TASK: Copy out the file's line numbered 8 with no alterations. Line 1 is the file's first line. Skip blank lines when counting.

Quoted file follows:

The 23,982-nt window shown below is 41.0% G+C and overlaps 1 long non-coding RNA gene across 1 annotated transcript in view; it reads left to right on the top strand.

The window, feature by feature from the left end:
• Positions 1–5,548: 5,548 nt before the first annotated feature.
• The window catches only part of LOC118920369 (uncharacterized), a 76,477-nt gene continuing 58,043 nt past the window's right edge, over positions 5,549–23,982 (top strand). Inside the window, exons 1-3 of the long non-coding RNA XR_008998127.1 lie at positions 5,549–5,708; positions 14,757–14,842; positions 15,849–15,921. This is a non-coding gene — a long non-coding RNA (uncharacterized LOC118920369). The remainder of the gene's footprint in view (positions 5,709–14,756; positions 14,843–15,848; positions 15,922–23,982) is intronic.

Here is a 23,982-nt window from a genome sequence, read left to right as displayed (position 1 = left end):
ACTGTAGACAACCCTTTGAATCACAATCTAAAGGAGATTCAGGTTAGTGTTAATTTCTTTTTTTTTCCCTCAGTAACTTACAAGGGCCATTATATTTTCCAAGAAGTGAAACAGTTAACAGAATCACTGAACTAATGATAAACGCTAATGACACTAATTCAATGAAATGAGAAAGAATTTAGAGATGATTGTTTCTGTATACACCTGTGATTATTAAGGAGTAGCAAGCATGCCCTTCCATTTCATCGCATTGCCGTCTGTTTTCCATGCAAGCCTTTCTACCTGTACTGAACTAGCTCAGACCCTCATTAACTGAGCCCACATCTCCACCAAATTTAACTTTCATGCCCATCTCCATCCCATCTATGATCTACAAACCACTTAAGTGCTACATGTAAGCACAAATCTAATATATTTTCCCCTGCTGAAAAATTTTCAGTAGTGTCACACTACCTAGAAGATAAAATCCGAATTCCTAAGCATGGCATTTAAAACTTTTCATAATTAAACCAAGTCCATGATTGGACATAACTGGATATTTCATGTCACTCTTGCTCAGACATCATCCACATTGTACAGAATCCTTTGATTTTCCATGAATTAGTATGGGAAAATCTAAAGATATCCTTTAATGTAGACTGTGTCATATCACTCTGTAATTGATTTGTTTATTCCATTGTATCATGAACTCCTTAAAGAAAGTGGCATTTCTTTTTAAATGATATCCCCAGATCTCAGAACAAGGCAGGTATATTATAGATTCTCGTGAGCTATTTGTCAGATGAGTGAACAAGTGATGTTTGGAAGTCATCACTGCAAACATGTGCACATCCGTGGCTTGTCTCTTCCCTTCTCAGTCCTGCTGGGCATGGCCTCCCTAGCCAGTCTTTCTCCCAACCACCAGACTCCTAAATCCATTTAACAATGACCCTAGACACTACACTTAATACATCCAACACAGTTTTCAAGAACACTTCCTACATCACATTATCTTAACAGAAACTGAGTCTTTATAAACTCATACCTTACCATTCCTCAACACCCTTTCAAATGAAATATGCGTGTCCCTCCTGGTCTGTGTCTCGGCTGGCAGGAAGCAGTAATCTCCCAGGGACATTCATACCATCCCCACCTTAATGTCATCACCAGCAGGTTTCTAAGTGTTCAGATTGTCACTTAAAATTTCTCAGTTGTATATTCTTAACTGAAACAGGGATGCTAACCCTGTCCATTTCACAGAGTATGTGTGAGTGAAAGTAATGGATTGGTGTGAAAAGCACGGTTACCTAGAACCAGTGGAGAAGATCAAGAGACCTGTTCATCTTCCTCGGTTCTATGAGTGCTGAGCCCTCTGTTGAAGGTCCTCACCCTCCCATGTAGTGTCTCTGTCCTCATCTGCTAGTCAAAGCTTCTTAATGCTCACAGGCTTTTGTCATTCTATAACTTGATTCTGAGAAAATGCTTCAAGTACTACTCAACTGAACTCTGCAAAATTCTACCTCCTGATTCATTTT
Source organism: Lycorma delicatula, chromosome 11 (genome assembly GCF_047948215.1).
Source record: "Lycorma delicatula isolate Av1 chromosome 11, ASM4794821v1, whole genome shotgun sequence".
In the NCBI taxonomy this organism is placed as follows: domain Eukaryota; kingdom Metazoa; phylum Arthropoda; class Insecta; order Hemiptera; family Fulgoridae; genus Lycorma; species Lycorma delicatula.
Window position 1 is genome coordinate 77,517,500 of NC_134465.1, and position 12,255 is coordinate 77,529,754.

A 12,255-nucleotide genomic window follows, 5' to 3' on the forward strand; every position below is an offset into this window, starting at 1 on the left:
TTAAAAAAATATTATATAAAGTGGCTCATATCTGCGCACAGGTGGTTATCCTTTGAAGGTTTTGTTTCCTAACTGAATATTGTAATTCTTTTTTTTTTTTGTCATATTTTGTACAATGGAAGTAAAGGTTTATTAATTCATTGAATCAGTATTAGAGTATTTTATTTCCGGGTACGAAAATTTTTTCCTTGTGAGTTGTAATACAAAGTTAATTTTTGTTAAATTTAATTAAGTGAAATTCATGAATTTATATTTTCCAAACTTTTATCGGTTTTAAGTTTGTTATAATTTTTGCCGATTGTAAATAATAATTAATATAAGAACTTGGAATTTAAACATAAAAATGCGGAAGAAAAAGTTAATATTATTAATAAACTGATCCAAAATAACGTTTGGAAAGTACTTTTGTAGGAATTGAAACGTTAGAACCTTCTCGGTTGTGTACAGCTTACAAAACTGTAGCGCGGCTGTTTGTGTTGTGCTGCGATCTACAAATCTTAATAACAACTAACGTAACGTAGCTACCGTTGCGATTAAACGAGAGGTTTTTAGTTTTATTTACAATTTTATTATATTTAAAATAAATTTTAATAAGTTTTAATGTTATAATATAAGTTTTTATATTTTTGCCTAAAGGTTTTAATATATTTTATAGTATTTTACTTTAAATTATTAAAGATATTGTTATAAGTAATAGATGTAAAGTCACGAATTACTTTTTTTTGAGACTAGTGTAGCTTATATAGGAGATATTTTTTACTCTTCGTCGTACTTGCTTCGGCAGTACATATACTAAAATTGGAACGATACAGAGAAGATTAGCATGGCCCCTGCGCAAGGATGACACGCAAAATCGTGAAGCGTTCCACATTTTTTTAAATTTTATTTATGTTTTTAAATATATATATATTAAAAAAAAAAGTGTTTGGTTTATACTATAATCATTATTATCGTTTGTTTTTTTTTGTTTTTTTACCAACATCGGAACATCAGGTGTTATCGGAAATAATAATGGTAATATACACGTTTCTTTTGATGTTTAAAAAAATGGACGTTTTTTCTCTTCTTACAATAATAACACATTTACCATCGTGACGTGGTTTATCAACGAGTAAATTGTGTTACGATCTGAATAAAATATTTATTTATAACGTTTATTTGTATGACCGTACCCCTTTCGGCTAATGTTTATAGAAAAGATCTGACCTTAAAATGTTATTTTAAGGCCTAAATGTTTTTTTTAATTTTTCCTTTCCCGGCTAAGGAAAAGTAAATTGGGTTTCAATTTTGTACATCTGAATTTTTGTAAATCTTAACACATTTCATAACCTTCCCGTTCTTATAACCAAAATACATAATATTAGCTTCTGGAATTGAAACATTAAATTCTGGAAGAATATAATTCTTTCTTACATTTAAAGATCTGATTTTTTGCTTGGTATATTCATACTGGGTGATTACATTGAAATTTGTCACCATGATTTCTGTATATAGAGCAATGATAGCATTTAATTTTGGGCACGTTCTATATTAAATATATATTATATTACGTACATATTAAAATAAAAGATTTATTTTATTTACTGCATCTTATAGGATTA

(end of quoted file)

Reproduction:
Source record: "Lycorma delicatula isolate Av1 chromosome 11, ASM4794821v1, whole genome shotgun sequence".